Charles Saatchi describes Nigella throat grabbing photos as 'playful tiff'
Published 17/06/2013 | 13:15
The husband of Nigella Lawson has said the incident caught on camera was a playful tiff, as the TV chef and her children are seen leaving the family home.
Mr Saatchi, the millionaire art dealer, leant over and appeared to grasp the television cook’s neck as they sat at an outdoor table at Scott's in Mayfair, central London, where they had been celebrating his 70th birthday.
However in a statement today, the 70 year old millionaire art dealer told the Evening Standard newspaper: "About a week ago, we were sitting outside a restaurant having an intense debate about the children, and I held Nigella’s neck repeatedly while attempting to emphasise my point."
He maintains the couple had made up when they got back to their home.
“There was no grip, it was a playful tiff. The pictures are horrific but give a far more drastic and violent impression of what took place. Nigella’s tears were because we both hate arguing, not because she had been hurt."
However Nigella, was seen driving away from the marital home in Chelsea, west London, yesterday in a taxi with her son, who carried a large suitcase.
Asked to comment on reports that the popular celebrity cook had moved out, her spokesman said today: “I can clarify that she has left the family home with her children.”
Scotland Yard said its officers were aware of the pictures but stressed that it had not received a formal complaint from either Ms Lawson or any member of the public.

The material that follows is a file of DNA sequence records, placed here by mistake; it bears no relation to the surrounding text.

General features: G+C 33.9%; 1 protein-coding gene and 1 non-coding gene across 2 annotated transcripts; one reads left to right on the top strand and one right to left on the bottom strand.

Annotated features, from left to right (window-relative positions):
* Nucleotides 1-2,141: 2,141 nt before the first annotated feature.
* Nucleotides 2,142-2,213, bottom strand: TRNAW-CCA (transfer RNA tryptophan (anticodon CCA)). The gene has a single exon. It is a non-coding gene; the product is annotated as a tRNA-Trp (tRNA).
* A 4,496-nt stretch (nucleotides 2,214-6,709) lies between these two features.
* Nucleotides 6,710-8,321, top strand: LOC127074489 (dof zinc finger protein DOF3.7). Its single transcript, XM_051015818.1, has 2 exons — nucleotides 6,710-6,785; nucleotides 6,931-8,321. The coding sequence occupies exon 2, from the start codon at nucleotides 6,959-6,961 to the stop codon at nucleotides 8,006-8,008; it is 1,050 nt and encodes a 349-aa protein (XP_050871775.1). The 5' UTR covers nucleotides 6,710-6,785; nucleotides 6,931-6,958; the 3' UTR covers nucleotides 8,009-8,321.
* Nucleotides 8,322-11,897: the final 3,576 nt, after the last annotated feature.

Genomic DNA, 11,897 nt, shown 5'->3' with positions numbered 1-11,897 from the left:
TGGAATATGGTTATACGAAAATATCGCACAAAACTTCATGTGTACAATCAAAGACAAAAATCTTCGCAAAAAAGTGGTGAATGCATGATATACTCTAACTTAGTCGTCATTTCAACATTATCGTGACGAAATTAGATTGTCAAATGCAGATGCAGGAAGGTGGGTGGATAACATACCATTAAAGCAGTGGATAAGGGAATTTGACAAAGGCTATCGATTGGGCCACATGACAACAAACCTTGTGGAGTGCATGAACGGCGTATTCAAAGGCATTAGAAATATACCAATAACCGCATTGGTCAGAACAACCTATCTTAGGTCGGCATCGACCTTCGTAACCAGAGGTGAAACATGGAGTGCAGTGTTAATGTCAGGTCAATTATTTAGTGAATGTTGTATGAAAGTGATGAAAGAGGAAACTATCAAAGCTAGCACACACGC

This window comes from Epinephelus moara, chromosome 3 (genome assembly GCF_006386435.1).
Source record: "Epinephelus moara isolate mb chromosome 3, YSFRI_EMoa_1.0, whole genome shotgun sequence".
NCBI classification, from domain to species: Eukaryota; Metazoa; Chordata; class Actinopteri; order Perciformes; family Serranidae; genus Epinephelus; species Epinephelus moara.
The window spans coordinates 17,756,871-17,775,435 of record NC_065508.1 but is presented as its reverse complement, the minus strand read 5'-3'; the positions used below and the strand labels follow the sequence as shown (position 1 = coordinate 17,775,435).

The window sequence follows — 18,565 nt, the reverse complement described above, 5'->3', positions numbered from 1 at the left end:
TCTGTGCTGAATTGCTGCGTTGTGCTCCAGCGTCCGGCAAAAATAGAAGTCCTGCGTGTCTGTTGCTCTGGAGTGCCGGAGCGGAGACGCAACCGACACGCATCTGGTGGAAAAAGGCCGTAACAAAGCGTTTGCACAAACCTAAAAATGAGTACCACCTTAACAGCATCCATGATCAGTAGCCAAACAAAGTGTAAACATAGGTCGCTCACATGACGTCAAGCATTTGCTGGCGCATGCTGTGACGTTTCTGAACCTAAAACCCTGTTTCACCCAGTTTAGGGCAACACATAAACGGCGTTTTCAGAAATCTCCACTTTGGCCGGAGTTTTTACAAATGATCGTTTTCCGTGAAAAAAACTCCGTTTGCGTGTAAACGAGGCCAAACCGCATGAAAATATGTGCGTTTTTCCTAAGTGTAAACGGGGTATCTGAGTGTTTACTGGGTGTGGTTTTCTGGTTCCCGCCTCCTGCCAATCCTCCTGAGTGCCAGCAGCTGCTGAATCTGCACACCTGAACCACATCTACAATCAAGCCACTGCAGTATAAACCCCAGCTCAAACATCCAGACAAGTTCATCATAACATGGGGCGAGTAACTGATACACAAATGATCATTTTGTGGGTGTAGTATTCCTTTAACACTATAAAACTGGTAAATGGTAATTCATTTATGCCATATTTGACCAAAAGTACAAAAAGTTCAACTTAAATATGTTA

A spokesman added: “Inquiries are in hand to establish the facts in order to assess whether an investigation is necessary.”
Mr Saatchi also pinched his wife's nose during the argument on Sunday June 9. Ms Lawson was said to have had "a real look of fear on her face" and left the restaurant in tears.
A witness described the incident as "utterly shocking".
"I have no doubt she was scared," the onlooker told The Sunday People. "It was horrific, really. She was very tearful and was constantly dabbing her eyes. Nigella was very, very upset."
The photographs prompted a storm on the Twitter website, with many condemning Mr Saatchi and expressing concern for his wife.
Ms Lawson has previously admitted that she and her husband have fiery rows, and has described him as "an exploder".
She said in 2007: "I'll go quiet when he explodes, and then I am a nest of horrible festeringness."
The row occurred shortly after the couple had finished eating at Scott's, a seafood restaurant which is a popular haunt for celebrities.
They were at their favourite table, which is outside because Mr Saatchi is a smoker. It is partly sheltered by olive trees but the incident could be clearly seen and heard by other customers and those passing on the street.
As Mr Saatchi tapped his cigarettes on the table, Ms Lawson was said to have downed a glass of red wine before speaking in a trembling voice. She placed a hand on his left wrist on the table and, at one point, she leant over and kissed his cheek.
The witness said: "She raised her voice and got angry but at the same time was trying to calm him down, almost like you would try to calm down a child. The kiss was a strange thing. He was being intimidating, threatening."
The couple are due to celebrate their 10th anniversary in September. Ms Lawson's first husband, John Diamond, died of throat cancer in 2001 aged 47.
Neither would comment yesterday as they left their home separately. Ms Lawson got into the taxi with her son Bruno, from her first marriage, who carried a large black suitcase.
It was not the first time that they have argued in public. Mr Saatchi, co–founder of the Saatchi & Saatchi advertising agency who has an estimated fortune of £100million, was pictured pressing his hand over his wife's mouth as they dined at Scott's last year.
Ms Lawson, the daughter of the former chancellor Nigel Lawson, now Lord Lawson of Blaby, has previously spoken about how she was physically abused by her mother as a child, describing how she never felt she could please her.
She said her complicated childhood meant she was "driven by fear" and had developed a relentless need to please people.